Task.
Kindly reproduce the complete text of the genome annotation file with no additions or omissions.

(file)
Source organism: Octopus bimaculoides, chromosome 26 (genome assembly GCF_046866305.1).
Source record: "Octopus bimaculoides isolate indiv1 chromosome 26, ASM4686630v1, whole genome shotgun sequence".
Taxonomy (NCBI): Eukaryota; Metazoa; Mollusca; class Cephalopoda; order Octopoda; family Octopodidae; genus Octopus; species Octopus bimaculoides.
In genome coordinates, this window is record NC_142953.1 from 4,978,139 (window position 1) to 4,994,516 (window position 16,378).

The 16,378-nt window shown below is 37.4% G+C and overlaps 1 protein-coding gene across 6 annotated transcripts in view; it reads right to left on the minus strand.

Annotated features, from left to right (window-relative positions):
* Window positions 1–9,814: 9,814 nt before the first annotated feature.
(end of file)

Source organism: Octopus bimaculoides, chromosome 26 (genome assembly GCF_046866305.1).
Source record: "Octopus bimaculoides isolate indiv1 chromosome 26, ASM4686630v1, whole genome shotgun sequence".
Taxonomy (NCBI): Eukaryota; Metazoa; Mollusca; class Cephalopoda; order Octopoda; family Octopodidae; genus Octopus; species Octopus bimaculoides.
In genome coordinates, this window is record NC_142953.1 from 4,978,139 (window position 1) to 4,994,516 (window position 16,378).

The 16,378-nt window shown below is 37.4% G+C and overlaps 1 protein-coding gene across 6 annotated transcripts in view; it reads right to left on the minus strand.

Annotated features, from left to right (window-relative positions):
* Window positions 1–9,814: 9,814 nt before the first annotated feature.